When done, create an editorial map so you know what you already have.
Go through each scene and summarize it. Pay particular attention to the plot mechanics—the goal, the conflict, the stakes, the motivations. Is this idea more premise than plot? Are the characters plausibly motivated or just doing what the plot tells them to? Does every scene have a conflict? Is it a strong enough conflict to keep the plot moving?
Also look at the character arc (if you have one). Is there a high percentage of scenes that focus on the internal arcs and not the external problems? That could be why the story stalled the first time. It’s hard to plot with internal goals—it’s the external actions that drive a plot.
4. Delete what isn’t working—even if you like it.
This is the toughest step. There are reasons you never finished this manuscript, and those reasons must be pruned away for the story to grow.
Save the file under a new name and delete what doesn’t need to be there. You’re still thinking big-picture, so cut whole scenes, and large chunks of text. Individual word choices can be edited after the story is working, so concentrate on the scenes, subplots, and even characters who aren’t serving the story.
Great scenes are bad for the novel if they don’t serve the story you want to tell.
There will be scenes in this group that you love. Cutting them will be hard, I know, I’ve done it myself. You’ll want to save them, and might even go to great lengths to find a way to force it back into the novel.
But great scenes don’t have to be forced. They exist because they naturally drive the plot or character arc forward and work with the overall story. Save them if you want to, and keep an eye out for a way to maybe use them later, but accept that they probably don’t have a home in this manuscript anymore.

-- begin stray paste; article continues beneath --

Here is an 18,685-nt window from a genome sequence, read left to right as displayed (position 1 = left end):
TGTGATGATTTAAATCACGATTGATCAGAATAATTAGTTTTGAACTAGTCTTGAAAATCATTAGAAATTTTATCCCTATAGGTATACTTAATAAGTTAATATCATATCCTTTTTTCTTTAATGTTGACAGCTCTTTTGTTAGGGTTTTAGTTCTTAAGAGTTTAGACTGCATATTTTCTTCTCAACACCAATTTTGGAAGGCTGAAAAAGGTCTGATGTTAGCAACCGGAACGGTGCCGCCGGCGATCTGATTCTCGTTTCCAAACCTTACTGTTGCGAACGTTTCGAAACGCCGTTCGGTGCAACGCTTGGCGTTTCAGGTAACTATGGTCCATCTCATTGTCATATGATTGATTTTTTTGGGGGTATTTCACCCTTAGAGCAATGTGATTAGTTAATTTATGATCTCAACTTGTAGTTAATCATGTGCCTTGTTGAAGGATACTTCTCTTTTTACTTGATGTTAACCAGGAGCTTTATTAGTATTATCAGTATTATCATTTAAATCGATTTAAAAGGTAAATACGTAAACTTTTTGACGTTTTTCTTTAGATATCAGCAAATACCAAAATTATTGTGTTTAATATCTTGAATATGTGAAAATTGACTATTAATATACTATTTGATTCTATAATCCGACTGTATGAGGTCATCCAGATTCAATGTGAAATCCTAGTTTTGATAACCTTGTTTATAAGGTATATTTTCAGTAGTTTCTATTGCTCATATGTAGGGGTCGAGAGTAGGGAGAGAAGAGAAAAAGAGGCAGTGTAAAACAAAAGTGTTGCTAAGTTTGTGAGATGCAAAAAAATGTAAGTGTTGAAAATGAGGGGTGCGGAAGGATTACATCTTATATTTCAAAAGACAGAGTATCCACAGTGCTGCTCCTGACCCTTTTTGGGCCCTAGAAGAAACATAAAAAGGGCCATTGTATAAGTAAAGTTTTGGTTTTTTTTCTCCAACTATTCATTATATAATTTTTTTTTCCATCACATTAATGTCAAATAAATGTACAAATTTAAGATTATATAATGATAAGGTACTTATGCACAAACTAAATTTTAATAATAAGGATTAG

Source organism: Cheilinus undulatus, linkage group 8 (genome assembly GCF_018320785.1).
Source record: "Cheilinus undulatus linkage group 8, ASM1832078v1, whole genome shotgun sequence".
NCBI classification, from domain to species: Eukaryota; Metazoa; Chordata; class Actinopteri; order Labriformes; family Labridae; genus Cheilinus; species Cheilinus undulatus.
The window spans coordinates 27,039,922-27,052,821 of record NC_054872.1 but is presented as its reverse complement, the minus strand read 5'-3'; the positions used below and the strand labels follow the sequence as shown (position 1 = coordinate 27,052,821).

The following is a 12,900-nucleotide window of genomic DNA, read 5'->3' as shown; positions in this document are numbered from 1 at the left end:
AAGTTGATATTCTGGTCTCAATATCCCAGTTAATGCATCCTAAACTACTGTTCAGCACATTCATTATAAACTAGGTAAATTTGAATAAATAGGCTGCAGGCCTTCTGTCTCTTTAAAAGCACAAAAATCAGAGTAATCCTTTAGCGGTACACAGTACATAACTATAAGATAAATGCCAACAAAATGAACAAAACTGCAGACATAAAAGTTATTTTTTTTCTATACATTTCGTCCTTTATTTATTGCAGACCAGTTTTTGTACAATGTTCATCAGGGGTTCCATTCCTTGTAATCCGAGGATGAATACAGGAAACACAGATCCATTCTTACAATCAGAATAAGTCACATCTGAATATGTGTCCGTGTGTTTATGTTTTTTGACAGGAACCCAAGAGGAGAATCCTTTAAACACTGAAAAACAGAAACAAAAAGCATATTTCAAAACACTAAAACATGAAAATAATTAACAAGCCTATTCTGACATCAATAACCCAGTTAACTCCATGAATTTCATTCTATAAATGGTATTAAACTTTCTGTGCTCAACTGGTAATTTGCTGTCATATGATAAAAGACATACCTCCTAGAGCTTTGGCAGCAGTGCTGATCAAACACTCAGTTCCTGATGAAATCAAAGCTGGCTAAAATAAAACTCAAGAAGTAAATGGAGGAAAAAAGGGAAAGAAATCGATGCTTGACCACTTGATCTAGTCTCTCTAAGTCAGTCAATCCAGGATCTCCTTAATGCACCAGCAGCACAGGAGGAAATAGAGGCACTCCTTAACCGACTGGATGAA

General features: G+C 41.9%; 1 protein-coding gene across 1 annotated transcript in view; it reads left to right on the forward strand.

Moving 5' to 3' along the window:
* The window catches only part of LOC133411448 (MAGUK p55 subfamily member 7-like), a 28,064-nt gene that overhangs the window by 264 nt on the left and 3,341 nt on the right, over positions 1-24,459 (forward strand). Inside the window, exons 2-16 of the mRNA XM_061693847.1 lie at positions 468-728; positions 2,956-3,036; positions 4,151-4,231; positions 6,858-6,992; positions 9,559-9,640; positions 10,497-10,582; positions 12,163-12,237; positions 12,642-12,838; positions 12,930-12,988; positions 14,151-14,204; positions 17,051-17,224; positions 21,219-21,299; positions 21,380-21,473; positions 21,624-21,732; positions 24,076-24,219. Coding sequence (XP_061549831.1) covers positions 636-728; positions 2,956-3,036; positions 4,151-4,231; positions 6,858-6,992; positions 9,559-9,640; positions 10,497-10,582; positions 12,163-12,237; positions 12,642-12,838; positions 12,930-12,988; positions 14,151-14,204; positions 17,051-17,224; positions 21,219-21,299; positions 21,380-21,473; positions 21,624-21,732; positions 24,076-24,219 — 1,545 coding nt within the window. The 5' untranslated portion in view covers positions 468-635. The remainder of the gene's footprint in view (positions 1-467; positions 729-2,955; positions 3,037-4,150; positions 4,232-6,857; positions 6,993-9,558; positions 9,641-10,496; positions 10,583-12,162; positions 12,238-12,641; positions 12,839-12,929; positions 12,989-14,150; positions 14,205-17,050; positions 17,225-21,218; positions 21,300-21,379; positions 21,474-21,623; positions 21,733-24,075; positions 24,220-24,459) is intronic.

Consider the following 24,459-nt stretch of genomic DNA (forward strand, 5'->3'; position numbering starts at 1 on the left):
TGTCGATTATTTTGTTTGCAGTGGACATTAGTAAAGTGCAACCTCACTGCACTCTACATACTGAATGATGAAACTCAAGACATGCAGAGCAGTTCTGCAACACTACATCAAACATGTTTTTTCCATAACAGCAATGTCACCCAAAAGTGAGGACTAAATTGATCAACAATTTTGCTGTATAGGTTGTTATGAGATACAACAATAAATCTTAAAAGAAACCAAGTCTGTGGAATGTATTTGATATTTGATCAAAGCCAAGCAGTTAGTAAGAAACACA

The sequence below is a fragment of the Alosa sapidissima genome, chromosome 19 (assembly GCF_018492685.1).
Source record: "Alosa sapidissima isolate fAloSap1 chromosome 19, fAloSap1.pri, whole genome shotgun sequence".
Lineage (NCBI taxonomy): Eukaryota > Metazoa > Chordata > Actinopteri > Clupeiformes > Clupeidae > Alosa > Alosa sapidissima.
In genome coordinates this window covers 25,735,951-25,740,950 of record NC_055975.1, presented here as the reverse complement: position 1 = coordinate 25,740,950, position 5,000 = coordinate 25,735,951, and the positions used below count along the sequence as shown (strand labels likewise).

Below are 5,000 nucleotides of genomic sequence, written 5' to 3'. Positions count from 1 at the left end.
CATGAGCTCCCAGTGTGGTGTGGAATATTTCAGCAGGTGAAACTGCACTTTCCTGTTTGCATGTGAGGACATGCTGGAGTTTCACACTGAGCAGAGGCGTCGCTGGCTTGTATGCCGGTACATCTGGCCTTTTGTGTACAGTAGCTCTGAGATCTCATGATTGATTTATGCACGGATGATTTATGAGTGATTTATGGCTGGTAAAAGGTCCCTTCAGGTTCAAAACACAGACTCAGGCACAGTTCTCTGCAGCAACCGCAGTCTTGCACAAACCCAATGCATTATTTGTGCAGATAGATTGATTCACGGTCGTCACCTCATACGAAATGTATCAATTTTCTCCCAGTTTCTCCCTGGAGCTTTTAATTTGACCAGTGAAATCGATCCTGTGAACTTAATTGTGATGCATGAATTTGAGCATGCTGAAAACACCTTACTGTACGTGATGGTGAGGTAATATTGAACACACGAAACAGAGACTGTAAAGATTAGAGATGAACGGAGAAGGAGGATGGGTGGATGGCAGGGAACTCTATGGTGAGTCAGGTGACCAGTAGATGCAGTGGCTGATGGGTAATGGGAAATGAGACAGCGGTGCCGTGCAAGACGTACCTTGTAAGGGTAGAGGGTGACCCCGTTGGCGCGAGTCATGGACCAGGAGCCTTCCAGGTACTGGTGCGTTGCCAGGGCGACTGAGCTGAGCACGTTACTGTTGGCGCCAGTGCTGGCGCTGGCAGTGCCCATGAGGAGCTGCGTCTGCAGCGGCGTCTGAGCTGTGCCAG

5. Create a new outline, synopsis, or plan with your new ideas.
This is an optional step, as pantsers might be ready to dive in and start working at this point. But even so, if the draft is written and needs revising more than rewriting, an outline is useful no matter what your process.
An outline lets you know the book is working before you put more time into it.
In many ways, outlining and scene summarizing is brainstorming on paper, allowing you to “write” the story without going into the details of an actual draft. You can pursue goals and subplots, see where a plotline might take you, and hash out all the easy “first ideas” that come to you. Once those first ideas are out, you’ll be able to dig deeper and find the real ideas that will turn the story into what you envisioned it could be.
Old manuscripts often have hidden gems lurking under dusty pages that never went anywhere. If an old idea keeps poking at you to reconsider it, maybe now’s the time to revisit it.
Do you have an old manuscript you want to salvage?
About the author. Janice Hardy is the award-winning author of the teen fantasy trilogy The Healing Wars, including The Shifter, Blue Fire, and Darkfall from Balzer+Bray/Harper Collins. She also writes the Grace Harper urban fantasy series for adults under the name, J.T. Hardy. When she’s not writing fiction, she runs the popular writing site Fiction University, and has written multiple books on writing, including Understanding Show, Don’t Tell (And Really Getting It), Plotting Your Novel: Ideas and Structure, and the Revising Your Novel: First Draft to Finished Draft series. Sign up for her newsletter and receive 25 Ways to Strengthen Your Writing Right Now free.
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Thanks so much for having me!